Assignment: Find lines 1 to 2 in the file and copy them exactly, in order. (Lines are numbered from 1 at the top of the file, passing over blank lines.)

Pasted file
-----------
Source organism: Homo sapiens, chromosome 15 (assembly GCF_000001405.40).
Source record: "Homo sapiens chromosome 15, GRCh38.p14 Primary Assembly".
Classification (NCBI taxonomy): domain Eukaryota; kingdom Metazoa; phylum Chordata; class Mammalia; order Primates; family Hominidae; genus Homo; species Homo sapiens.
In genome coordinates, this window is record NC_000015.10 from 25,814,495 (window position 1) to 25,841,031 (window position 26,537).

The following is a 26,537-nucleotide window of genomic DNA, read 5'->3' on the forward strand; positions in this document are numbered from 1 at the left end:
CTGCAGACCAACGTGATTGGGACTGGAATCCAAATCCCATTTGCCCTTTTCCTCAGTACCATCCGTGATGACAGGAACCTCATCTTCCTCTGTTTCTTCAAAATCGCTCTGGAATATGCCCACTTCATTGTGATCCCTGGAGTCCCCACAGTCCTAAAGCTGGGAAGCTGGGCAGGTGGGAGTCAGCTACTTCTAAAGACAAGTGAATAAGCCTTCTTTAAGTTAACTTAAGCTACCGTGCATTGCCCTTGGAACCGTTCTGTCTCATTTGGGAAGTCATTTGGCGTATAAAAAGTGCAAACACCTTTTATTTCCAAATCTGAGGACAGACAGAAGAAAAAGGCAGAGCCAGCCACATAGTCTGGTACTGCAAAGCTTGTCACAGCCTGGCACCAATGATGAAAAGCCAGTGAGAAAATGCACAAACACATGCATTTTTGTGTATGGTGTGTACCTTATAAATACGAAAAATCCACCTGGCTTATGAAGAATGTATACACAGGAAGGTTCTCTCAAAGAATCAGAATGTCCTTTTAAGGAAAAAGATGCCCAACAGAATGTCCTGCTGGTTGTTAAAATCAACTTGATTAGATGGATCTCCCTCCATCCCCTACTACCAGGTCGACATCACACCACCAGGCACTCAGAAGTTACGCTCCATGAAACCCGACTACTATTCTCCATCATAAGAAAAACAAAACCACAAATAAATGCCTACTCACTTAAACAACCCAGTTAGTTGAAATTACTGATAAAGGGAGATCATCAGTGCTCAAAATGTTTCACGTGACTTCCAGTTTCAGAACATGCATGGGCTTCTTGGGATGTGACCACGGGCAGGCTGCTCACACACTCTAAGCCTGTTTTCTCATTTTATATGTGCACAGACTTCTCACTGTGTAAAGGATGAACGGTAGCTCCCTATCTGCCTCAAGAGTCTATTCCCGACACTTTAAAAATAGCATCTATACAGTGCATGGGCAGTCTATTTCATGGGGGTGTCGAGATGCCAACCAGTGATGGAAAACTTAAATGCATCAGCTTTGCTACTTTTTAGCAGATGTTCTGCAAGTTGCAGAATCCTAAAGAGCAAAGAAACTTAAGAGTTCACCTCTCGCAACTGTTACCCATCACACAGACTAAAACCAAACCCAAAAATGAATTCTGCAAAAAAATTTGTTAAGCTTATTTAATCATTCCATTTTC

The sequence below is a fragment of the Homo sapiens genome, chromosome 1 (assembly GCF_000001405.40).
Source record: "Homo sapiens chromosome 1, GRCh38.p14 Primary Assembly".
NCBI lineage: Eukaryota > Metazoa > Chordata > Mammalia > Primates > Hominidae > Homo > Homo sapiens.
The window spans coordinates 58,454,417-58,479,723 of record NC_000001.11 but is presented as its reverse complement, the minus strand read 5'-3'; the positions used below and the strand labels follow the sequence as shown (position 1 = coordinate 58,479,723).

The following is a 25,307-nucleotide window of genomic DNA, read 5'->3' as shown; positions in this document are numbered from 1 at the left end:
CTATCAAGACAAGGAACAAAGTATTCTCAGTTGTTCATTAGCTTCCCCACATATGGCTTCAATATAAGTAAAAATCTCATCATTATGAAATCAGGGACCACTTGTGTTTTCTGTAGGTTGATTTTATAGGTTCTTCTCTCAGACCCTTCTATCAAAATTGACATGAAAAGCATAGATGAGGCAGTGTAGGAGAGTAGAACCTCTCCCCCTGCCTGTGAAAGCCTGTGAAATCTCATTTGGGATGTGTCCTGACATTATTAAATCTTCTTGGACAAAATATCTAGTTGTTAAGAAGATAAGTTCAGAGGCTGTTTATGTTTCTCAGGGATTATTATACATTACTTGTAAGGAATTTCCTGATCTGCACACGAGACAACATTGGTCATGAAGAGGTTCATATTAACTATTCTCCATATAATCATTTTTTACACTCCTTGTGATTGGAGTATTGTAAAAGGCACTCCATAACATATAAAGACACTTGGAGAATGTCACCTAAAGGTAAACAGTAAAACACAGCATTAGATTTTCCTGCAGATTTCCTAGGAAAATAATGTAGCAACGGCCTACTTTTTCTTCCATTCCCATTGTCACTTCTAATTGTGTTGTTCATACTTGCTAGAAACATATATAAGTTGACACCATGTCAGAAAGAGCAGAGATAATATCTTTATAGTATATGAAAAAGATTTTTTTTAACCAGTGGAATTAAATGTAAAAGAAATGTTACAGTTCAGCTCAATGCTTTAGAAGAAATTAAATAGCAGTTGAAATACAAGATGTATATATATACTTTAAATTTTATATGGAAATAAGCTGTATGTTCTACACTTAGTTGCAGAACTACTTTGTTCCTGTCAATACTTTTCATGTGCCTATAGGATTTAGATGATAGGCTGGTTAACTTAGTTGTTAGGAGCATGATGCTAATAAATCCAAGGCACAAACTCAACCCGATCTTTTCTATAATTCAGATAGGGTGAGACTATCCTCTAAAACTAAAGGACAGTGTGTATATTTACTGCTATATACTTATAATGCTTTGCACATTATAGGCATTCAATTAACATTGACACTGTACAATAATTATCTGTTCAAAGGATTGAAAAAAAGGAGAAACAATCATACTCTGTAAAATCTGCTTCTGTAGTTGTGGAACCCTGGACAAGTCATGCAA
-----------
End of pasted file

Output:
Source organism: Homo sapiens, chromosome 15 (assembly GCF_000001405.40).
Source record: "Homo sapiens chromosome 15, GRCh38.p14 Primary Assembly".